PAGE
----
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How to Utilize PowerShell to Calculate Folder Size on Windows

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If you’re wondering which folders are using a lot of storage on your Windows computer, finding out their sizes can be really useful. This helps you spot the big storage eaters and can be handy if you want to transfer a large folder to a USB drive or cloud storage. While the familiar File Explorer can do this, it might take a while for really big folders, and it’s not the best choice if you’re managing lots of computers in a business or organization. So, let’s explore using PowerShell to quickly figure out folder sizes on Windows.

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How to Find a Folder’s Size Using PowerShell on Windows:

PowerShell offers a solution with its Get-ChildItem and Measure-Object cmdlets, making folder size calculation straightforward. We’ll use the Length property and Sum parameter to get the results you need.

  • Press the Windows key and type “powershell.”
  • Right-click on “Windows PowerShell” and choose “Run as administrator.” Confirm with a “Yes” to bypass User Account Control.
  • In the PowerShell window, enter this command:
Get-ChildItem FolderPath | Measure-Object -Property Length -sum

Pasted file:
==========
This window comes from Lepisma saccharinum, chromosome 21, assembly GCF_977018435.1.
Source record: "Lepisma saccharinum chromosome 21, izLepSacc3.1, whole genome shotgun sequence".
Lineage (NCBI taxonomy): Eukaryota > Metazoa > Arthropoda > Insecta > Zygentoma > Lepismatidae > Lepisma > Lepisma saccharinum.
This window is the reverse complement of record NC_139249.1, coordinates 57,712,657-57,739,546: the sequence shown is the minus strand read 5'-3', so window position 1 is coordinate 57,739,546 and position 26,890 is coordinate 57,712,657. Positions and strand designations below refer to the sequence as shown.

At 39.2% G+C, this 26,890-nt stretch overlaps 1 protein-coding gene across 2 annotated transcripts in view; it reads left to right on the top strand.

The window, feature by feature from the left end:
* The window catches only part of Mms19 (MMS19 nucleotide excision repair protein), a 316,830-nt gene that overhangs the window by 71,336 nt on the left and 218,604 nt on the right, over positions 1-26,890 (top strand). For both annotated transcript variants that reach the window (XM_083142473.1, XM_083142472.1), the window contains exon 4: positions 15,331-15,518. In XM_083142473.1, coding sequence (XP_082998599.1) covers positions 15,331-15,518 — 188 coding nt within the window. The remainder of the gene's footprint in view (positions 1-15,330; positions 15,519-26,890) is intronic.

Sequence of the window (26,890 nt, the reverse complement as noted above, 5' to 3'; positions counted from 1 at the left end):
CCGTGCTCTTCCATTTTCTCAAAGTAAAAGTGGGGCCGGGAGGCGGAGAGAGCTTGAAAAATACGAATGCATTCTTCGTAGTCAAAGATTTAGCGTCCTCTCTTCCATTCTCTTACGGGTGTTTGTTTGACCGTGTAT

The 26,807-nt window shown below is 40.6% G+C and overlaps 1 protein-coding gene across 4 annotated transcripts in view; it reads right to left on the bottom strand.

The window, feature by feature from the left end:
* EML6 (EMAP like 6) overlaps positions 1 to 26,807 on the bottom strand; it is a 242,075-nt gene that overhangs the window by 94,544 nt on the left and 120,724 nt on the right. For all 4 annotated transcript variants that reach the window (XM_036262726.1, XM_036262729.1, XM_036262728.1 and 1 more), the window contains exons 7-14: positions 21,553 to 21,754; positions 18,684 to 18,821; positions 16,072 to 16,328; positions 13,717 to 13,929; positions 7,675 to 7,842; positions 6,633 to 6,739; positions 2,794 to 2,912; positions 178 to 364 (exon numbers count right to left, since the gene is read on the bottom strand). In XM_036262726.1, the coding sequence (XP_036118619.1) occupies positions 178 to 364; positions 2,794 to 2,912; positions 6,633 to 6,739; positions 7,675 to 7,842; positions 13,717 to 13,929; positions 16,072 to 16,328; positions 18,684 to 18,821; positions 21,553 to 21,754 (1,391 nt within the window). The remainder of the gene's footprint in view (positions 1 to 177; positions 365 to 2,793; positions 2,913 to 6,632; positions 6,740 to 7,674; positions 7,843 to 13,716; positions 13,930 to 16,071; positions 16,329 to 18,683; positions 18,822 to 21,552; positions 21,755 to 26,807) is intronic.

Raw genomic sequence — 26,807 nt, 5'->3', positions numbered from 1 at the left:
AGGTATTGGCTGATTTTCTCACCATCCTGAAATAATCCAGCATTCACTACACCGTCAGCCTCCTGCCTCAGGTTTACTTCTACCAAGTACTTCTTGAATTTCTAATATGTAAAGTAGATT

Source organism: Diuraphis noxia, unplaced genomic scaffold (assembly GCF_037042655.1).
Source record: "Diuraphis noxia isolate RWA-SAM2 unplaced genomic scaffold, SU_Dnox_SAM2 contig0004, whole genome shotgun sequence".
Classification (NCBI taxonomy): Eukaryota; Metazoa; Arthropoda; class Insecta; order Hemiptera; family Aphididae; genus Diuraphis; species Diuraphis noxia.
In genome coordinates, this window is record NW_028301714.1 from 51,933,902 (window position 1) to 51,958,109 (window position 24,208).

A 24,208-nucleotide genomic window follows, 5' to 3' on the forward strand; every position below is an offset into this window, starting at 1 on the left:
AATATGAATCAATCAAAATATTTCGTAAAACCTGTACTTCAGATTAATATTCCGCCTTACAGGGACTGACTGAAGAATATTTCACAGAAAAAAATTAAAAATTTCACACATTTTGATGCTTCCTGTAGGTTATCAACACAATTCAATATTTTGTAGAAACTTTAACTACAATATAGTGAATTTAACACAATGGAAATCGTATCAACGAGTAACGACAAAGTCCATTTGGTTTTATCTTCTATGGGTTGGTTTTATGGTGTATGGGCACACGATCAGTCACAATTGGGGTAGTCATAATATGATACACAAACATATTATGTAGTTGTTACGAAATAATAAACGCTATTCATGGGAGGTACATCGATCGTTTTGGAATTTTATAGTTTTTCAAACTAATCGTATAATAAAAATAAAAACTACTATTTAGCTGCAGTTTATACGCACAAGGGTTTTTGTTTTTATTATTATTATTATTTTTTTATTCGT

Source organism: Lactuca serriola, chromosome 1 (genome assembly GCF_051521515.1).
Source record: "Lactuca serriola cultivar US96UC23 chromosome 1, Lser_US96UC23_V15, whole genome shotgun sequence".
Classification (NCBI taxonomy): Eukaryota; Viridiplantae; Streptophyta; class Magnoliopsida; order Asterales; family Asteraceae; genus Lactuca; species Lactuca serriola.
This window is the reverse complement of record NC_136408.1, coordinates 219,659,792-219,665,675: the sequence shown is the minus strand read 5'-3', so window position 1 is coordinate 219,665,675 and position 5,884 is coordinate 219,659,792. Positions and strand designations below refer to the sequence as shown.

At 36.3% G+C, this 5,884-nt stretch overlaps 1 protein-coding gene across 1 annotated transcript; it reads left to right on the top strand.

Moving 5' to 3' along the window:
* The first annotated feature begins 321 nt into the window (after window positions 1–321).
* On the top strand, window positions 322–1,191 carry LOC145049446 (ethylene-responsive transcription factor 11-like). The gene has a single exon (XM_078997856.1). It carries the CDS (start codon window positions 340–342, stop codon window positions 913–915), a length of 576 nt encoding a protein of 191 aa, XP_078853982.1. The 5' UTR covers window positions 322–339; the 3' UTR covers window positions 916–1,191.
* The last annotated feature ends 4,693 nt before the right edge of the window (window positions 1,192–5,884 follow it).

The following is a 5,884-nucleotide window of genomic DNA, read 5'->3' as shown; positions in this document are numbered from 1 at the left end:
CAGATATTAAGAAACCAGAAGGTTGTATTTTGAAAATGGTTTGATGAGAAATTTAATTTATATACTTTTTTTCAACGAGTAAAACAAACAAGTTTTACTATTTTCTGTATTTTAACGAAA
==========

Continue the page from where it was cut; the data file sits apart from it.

• Replace “FolderPath” with the directory path containing your target folder.
  • The result will show the number of items in the folder and its size in bytes. To convert it to KBs or MBs, divide by 1024 or 1024 twice, respectively. For gigabytes, divide by a million.

READ ALSO: 10 Windows Command Prompt (CMD) Commands You Must Know

How to Find Subfolder Sizes Using PowerShell:

If you want to determine the total size of files in a folder and its subfolders, add the -Recurse parameter to the command:

((gci -force c:\Users -Recurse -ErrorAction SilentlyContinue | measure Length -s).sum / 1Gb)

This command calculates the size of the “c:\Users” directory, including subdirectories and hidden files. The -ErrorAction SilentlyContinue parameter helps suppress potential error messages during the process.

How to Get Subfolder Sizes in a Table Format Using PowerShell:

For a more detailed view of subfolders and their sizes, consider using a PowerShell script. It’s especially useful for extensive directories. Here’s how:

Open PowerShell ISE by searching for it.

Copy and paste the provided script into the PowerShell ISE console, adjusting the “targetfolder” variable to your preferred directory.

Run the script (F5), and you’ll see a graphical “Size Of Subdirectories” dialog listing all subdirectories and their sizes.

Furthermore, PowerShell offers comparison operators to filter results based on specific criteria, such as file creation dates. For example, to get file sizes for folders created within a particular date range:

(gci -force E:\Download –Recurse -ErrorAction SilentlyContinue | ? {$_.CreationTime -gt '01/23/23' -AND $_.CreationTime -lt '02/23/23'}| measure Length -s).sum / 1Gb

Feel free to customize and experiment with these PowerShell commands to suit your specific needs and efficiently manage your folders and files.

Conclusion

In summary, PowerShell provides a robust method for calculating folder sizes on Windows, helping you understand your storage consumption better. It’s versatile, allowing you to assess single folders or delve into subdirectory sizes. You can even filter results based on criteria like creation dates, enhancing your file and folder management. By using these commands, you can efficiently optimize your Windows experience and take control of your storage space.


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